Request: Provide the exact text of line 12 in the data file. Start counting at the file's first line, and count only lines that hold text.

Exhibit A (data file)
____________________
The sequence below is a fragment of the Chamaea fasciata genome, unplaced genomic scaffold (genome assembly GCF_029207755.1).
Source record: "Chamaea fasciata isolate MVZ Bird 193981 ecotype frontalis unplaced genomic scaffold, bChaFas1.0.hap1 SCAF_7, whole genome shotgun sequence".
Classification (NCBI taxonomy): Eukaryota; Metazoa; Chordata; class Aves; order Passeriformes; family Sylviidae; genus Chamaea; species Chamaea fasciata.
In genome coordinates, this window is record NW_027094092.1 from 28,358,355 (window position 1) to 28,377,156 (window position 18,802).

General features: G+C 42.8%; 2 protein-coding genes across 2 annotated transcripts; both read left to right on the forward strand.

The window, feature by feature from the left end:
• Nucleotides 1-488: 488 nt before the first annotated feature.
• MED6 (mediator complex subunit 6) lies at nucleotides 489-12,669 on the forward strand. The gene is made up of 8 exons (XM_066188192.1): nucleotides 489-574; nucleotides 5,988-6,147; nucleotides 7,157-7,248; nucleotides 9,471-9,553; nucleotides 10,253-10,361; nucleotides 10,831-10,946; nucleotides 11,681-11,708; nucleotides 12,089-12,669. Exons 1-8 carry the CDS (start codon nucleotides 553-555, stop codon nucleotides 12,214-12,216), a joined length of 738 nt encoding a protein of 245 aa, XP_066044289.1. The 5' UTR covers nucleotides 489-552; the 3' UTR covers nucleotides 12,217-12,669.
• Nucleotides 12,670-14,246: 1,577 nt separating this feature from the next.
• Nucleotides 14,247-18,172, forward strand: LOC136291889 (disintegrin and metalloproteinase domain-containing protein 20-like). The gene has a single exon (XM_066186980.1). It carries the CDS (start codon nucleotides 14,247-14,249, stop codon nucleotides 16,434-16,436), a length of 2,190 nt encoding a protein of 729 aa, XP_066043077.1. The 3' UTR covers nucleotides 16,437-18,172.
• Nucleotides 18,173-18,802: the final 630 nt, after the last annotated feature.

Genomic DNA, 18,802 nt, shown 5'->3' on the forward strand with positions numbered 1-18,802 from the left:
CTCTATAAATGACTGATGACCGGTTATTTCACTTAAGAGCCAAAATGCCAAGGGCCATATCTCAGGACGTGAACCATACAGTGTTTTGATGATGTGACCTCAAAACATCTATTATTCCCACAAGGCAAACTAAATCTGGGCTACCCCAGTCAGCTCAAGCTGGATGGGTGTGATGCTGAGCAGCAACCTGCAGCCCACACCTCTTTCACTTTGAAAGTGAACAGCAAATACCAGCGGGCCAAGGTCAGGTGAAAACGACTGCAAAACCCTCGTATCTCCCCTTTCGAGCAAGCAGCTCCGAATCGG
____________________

Genomic DNA, 18,802 nt, shown 5'->3' on the forward strand with positions numbered 1-18,802 from the left: